Girls attending a rugby clinic in the Kim Boi district of Vietnam's Hoa Binh Province. AFP
Barefoot and muddied, a group of youngsters sprint across a makeshift pitch in rural Vietnam, passing the ball in a game of touch rugby in a country where few people have ever heard of the sport.
They belong to Vietnam's only rugby programme for locals, rolled out for kids in a remote commune where some players have to travel by boat to training sessions often held against a backdrop of rice terraces and curious onlookers
Few knew anything about rugby when they joined the scheme, marvelling at the egg-shaped ball, but are now keen fans planning to closely follow the Rugby World Cup in Japan, which starts in September.
"I haven't watched international rugby... but if possible I will surely watch the Rugby World Cup," said 14-year-old Bao Cham, a player on the Silver Fox team in Kim Boi district.
First time on a plane
Launched in 2015, the ChildFund Pass It Back programme is aimed at teaching youngsters life skills, with lessons on health or planning for the future interspersed with rugby training sessions.
Girls taking a break during a rugby clinic in the Kim Boi district. AFP
The players aged 11 to 16 meet regularly on weekends to play touch rugby, which has none of the full-contact version's heavy tackling.
There are more than 6,100 players and coaches in the programme today, more than half of them female, in Vietnam, Laos, East Timor and the Philippines.
Some players will go to Japan in March with ChildFund — travelling by plane for the first time — for rugby training and life-skills sessions.
Rugby coach Bui Thi Lan, centre attending a rugby clinic in the Kim Boi district. AFP
Battling inequality wasn't the only hurdle.
There was no vocabulary in Vietnamese for the sport and some terms were coined on the fly.
A scrum is "mai rua" which means 'turtle shell' in Vietnamese, while the name for rugby is simply "bong bau duc", which translates to 'oval ball'.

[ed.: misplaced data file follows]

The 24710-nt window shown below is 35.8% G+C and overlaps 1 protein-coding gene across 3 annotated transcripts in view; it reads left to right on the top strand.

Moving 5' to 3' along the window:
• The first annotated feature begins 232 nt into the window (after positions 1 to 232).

Rugby was not always so foreign to Vietnam, though it has never been widespread among locals.
Today there are no professional Vietnamese-born players abroad — though France fly-half Francois Trinh-Duc is of Vietnamese origin — and just a small group of expatriates playing recreationally in Hanoi and Ho Chi Minh City.
Now Vietnam's budding young rugby stars hope the sport will start to gain popularity.
"I really wish that Vietnam would participate in Rugby World Cup one day, and I hope to be a member of that team," coach Bui Van Nhan, said.
Nguyen Thai Binh swaps his flip flops for bulky boots ahead of snowboarding practice on the sand dunes of southern Vietnam — the unlikely training ground for the country's fledgling winter athletes with mountain-sized ambitions.
A pair of five-seater helicopters to offer passengers aerial views of the limestone towers, cruise ships and the odd houseboat dotting Ha Long's green waters for the maiden flights on Friday.
Rainbow-coloured hot air balloons ferried giddy visitors over Vietnam's ancient city of Hue on Sunday for a festival organisers hope will kickstart a passion for flying in the tourist hotspot.
Emma Corrin even swapped her crown for a bonnet for the event.
‘We could keep the numbers down and do something that we love,’ says bride Lisa Higgins.
The media quoted Hori, 36, as saying that what prompted him to this strange routine of sleeping was that he found that 16 hours were not enough to achieve everything he wanted to do in one day, and to enjoy his life.
Frenchman Nathan Paulin embarked on a dangerous adventure in Paris on Saturday, after completing a 600-metre tightrope crossing between the Eiffel Tower and a building on the other side of the Seine, drew applause from a watching crowd in Paris.